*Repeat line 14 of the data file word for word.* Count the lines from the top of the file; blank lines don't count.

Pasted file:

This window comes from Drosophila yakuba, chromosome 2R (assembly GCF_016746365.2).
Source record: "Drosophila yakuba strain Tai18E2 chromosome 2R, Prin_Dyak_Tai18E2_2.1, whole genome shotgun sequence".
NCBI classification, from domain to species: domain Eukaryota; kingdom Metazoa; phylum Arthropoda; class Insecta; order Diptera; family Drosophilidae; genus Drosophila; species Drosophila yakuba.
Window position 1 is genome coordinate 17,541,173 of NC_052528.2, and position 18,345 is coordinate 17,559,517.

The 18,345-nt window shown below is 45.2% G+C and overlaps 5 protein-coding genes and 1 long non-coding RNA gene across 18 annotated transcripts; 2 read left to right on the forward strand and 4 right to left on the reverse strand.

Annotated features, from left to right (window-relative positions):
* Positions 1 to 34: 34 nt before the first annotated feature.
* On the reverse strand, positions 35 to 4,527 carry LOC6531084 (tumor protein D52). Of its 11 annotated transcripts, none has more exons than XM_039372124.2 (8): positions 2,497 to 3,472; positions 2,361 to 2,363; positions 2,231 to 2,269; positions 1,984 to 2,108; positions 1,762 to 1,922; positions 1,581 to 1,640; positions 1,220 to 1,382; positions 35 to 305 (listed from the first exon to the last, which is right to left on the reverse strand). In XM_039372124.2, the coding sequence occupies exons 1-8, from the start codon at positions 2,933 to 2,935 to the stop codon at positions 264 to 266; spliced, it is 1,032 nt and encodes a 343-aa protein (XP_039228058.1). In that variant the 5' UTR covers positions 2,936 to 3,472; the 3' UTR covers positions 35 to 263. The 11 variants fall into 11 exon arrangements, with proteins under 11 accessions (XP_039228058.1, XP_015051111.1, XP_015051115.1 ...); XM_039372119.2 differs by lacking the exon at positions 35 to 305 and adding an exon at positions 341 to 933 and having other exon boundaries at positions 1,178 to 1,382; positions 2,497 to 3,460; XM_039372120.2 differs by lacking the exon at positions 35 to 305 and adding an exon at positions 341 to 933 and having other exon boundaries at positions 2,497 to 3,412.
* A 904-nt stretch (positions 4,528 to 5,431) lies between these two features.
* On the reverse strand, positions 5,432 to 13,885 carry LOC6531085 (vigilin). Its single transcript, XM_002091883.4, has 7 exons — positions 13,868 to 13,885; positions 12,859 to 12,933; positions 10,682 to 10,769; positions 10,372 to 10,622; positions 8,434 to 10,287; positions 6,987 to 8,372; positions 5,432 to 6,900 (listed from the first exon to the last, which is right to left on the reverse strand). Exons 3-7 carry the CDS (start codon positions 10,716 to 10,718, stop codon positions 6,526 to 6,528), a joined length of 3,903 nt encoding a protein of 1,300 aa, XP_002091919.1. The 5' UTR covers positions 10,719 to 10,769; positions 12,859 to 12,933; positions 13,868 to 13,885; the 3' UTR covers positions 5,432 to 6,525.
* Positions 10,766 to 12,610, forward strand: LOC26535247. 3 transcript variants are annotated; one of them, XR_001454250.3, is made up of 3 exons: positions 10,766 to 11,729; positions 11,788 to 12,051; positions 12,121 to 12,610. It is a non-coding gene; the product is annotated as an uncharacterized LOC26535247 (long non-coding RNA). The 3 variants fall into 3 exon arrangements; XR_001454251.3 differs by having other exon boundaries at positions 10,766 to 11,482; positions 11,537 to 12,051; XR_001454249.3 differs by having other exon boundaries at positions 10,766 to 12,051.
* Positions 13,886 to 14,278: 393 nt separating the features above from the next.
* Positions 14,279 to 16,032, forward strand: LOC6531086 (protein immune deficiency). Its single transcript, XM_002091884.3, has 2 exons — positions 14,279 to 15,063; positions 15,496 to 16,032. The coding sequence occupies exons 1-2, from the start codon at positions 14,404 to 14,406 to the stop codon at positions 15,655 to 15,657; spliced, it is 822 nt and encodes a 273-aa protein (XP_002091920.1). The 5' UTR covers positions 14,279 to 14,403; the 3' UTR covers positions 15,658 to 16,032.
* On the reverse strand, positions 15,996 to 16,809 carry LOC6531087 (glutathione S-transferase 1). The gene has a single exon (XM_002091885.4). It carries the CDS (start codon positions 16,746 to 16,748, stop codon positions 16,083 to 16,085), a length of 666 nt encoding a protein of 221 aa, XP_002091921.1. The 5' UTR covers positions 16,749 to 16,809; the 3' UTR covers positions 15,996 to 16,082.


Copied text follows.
* On the reverse strand, positions 15,996 to 16,809 carry LOC6531087 (glutathione S-transferase 1). The gene has a single exon (XM_002091885.4). It carries the CDS (start codon positions 16,746 to 16,748, stop codon positions 16,083 to 16,085), a length of 666 nt encoding a protein of 221 aa, XP_002091921.1. The 5' UTR covers positions 16,749 to 16,809; the 3' UTR covers positions 15,996 to 16,082.